Shock waveform: early defibrillators delivered monophasic shocks. However, all ICDs now deliver biphasic shocks, as they require less energy to defibrillate the heart. The first phase of a biphasic shock is equivalent to that of a monophasic shock, though with a lower critical mass and the second phase returns the membrane potential to as close to zero as possible to prevent the re-induction of VT or VF.
Shock vector: most state-of-the-art ICDs allow the programming of shock polarity. This may be useful to lower a high defibrillation threshold. Programming of the shock polarity depends on the number of high voltage electrodes available. The defibrillation shock is delivered via a dedicated lead, which may have a single coil positioned in the right ventricle, or a dual coil with a distal component placed in the right ventricle and a more proximal component in the superior vena cava. With a single coil lead, the shock is delivered between the distal anodal coil in the right ventricle and the cathodal can of the pulse generator. A dual coil lead allows delivery of shocks between the distal coil, the proximal coil and the can. The nominal setting uses the 2 transvenous coils as anode and the can of the pulse generator as cathode. The shock vector can be changed by changing the polarity of the electrodes. For example the coils can be programmed as the cathode and the can as the anode. Or the can is disabled and the energy is delivered between the 2 coils of the defibrillation lead, or the proximal coil is disabled and the shock is delivered between the distal end or the lead and the can. Shock polarity may be also be reversed between each shock.
Shock energy: in the VF zone, the first and subsequent shocks are usually programmed to the maximum output of the device. Programming of the shock energy can be guided by the defibrillation threshold, defined as the lowest energy required to defibrillate the heart. In the VT zones, the first shock can be programmed empirically to 5 to 10 J, which saves the battery and shortens the charge of the capacitor, or to higher energies to increase the likelihood of VT termination.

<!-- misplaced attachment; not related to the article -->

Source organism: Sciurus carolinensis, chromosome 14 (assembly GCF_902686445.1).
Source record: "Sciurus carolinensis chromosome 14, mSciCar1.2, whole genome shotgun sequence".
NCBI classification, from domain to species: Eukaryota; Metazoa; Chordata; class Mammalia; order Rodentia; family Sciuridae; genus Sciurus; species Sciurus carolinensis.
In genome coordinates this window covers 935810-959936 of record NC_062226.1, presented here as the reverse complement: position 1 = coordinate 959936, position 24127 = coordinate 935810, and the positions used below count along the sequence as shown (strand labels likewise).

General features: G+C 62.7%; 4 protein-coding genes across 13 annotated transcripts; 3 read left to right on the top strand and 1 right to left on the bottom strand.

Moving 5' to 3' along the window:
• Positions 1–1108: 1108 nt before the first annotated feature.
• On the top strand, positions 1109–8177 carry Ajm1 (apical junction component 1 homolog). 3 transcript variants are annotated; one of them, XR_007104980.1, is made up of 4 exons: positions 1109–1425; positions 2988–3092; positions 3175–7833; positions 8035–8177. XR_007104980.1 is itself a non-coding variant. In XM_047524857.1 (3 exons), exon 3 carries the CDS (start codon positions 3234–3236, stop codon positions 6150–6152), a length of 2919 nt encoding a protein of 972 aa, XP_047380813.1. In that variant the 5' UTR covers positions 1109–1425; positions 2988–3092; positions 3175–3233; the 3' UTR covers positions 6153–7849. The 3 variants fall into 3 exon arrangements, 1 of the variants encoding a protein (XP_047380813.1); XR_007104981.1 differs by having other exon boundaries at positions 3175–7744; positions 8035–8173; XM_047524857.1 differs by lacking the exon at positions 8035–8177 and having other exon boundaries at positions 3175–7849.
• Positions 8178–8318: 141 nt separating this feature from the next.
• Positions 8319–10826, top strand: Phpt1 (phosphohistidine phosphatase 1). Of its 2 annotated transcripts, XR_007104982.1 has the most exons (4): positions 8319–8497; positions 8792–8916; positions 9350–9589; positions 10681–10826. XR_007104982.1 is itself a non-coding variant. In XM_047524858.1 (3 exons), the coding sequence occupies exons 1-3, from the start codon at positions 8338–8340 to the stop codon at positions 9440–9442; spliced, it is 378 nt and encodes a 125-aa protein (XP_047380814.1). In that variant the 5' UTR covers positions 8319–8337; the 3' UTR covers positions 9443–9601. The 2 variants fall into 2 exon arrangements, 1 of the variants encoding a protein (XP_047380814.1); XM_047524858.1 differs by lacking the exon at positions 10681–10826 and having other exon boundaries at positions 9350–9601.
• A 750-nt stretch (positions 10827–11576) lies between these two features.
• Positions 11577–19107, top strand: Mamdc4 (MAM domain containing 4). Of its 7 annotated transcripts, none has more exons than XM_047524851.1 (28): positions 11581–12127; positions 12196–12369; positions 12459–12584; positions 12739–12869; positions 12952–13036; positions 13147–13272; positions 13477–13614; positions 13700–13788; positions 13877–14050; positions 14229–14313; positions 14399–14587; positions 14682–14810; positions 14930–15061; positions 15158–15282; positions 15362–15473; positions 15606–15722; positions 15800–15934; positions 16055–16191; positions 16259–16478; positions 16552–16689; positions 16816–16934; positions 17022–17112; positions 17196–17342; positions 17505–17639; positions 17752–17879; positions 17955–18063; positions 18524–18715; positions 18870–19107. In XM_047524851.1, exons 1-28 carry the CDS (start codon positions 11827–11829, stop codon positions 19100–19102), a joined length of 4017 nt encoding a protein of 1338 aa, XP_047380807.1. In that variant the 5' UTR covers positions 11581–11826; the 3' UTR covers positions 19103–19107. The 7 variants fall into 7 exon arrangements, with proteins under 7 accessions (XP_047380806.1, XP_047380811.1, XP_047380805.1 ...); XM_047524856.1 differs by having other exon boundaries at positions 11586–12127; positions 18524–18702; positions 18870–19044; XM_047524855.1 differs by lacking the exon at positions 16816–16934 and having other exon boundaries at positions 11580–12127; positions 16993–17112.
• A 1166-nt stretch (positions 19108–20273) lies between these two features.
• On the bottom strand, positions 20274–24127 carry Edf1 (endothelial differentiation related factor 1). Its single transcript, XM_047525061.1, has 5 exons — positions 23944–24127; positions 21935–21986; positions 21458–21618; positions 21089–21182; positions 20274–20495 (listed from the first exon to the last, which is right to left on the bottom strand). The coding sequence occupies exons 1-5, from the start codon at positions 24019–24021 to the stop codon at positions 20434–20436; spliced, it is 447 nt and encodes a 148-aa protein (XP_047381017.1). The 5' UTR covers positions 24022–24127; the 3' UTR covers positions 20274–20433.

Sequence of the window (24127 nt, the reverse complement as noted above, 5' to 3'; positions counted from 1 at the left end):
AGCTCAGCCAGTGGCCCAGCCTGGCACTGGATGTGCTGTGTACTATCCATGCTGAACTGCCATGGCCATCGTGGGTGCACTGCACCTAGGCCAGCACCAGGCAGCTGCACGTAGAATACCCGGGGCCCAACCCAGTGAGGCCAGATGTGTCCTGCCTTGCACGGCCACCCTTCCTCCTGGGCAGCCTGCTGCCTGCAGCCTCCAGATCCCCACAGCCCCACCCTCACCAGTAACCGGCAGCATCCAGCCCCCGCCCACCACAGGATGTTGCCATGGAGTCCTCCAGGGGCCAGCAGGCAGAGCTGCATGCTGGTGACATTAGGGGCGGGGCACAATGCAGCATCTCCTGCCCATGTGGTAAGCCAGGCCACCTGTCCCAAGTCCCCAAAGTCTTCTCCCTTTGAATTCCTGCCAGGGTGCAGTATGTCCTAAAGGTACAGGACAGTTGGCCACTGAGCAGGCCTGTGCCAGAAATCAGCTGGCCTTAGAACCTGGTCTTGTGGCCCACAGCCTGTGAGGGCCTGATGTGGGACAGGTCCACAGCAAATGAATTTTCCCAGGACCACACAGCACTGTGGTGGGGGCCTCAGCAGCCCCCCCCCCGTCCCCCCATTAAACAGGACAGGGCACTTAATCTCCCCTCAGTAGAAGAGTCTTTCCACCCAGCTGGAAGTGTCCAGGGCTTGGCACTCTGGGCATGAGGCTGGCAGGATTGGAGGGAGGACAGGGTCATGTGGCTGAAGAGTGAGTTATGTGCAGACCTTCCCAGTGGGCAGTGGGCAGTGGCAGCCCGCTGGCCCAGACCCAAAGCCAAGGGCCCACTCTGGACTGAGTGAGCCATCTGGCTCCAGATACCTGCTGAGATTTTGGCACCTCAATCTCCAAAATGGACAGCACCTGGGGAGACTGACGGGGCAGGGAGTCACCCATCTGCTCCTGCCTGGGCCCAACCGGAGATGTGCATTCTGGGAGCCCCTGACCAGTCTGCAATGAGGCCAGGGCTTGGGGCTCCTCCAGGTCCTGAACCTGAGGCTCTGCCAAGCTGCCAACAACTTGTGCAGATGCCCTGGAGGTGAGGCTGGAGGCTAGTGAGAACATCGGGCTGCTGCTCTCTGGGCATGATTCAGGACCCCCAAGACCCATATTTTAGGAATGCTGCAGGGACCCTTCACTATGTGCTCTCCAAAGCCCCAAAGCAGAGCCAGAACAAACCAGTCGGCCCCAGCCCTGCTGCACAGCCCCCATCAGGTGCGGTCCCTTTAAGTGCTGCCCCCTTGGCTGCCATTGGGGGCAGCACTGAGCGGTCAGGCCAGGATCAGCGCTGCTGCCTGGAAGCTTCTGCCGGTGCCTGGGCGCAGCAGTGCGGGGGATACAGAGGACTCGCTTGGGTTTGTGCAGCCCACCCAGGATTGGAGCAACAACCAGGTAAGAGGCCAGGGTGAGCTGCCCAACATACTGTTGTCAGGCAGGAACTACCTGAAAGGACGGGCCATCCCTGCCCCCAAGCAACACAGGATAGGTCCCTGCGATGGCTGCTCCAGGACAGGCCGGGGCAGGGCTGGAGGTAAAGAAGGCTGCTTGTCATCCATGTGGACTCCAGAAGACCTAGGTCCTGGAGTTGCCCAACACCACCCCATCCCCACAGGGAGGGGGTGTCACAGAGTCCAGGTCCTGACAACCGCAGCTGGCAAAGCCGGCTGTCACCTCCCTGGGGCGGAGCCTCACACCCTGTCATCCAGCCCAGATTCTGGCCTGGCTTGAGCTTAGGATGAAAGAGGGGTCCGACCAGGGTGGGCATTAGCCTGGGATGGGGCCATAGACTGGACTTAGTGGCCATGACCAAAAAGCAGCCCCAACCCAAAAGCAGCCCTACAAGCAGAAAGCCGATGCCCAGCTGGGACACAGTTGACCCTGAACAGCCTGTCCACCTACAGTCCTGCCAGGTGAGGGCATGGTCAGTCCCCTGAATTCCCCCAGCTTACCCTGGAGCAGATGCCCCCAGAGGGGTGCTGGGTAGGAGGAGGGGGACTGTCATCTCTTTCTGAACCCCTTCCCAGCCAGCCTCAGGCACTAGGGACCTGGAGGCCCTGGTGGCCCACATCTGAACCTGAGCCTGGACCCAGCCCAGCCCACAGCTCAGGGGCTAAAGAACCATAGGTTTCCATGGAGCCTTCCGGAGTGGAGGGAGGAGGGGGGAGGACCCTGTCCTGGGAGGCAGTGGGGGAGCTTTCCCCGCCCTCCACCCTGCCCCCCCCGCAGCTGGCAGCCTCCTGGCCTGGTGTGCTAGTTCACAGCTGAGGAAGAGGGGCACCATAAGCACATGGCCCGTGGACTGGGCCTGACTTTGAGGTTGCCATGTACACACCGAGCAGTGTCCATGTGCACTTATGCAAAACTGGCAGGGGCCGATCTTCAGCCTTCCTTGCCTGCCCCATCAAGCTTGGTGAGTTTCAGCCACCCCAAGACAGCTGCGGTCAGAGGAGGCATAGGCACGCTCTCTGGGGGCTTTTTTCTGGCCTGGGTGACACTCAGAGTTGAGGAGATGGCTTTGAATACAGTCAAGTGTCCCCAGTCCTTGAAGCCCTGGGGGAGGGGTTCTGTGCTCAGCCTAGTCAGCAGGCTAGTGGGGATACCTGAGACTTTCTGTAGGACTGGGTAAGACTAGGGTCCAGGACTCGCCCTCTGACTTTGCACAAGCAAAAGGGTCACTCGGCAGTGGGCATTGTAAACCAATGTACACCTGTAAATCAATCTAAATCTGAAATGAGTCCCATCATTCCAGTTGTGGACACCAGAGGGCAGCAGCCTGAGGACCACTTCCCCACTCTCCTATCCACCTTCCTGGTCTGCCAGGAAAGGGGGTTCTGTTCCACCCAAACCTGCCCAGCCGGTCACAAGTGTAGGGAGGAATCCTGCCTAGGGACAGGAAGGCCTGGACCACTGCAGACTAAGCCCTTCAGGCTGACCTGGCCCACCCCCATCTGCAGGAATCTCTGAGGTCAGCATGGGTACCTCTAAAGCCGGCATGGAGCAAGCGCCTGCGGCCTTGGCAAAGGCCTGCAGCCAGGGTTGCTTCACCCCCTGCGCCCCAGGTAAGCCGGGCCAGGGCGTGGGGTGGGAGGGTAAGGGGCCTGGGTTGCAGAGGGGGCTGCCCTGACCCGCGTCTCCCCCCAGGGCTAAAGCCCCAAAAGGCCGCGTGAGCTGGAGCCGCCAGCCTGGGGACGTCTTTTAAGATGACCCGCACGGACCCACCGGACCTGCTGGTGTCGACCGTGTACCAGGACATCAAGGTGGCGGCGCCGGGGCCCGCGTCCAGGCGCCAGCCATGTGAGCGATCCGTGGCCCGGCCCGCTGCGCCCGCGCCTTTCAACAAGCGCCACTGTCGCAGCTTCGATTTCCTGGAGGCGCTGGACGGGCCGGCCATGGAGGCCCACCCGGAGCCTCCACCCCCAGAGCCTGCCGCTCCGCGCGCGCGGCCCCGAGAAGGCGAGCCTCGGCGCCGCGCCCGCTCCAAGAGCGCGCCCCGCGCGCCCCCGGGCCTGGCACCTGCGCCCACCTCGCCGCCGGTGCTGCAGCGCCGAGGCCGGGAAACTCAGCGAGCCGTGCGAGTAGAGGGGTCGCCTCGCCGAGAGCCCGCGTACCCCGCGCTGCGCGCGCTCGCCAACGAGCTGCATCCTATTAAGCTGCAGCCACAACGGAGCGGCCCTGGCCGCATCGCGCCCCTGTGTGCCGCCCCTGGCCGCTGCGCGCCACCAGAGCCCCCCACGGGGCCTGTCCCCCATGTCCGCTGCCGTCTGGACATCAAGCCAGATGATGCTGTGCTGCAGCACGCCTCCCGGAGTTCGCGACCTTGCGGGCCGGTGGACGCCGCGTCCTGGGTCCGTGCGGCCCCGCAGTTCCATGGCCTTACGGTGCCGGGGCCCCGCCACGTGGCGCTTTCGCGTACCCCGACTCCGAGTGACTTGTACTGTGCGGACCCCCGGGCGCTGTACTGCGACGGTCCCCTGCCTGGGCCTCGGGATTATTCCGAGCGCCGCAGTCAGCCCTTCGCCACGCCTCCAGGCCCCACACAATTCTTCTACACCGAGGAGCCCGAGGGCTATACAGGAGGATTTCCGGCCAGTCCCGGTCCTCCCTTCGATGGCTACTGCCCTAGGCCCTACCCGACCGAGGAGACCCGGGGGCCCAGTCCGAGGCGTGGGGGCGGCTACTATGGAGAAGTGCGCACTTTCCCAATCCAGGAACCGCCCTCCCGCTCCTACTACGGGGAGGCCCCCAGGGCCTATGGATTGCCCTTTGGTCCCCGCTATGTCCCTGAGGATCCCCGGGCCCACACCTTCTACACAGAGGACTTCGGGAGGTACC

Number of shocks: in the VF zone, up to a maximum of 6 consecutive shocks can be programmed, limiting the risk of an endless delivery of inappropriate shocks.
Formatting the capacitors: the capacitors are regularly formatted to keep the charge time short, since it increases in the absence of charges. However, in order to spare the battery, the automatic formatting process is postponed each time a full charge has occurred. When the charge time exceeds 16 seconds, the device reforms the capacitors every month. If a second charge time exceeds 16 seconds, the device displays an ERI warning.
Anti-tachycardia pacing Medtronic
Medtronic proposes 3 types of sequences: burst, rampe ou rampe+.
In a burst the number of impulses is similar for every sequence, although one impulse can be added to every sequence, yet the interval time duration remains constant between two impulses within a sequence.
Burst : example
In a ramp, one impulse is added to every sequence, the interval time duration reduces by the programmed decrement value from one impulse to another.
Atrial activity sensing allows for continuous and stimultaneous comparison of the atrial rate and the ventricular rate.
Ramp : example
In a ramp+, a pulse is added to each sequence, reducing the length of intervals for the first 3 pulses and then remaining constant thereafter.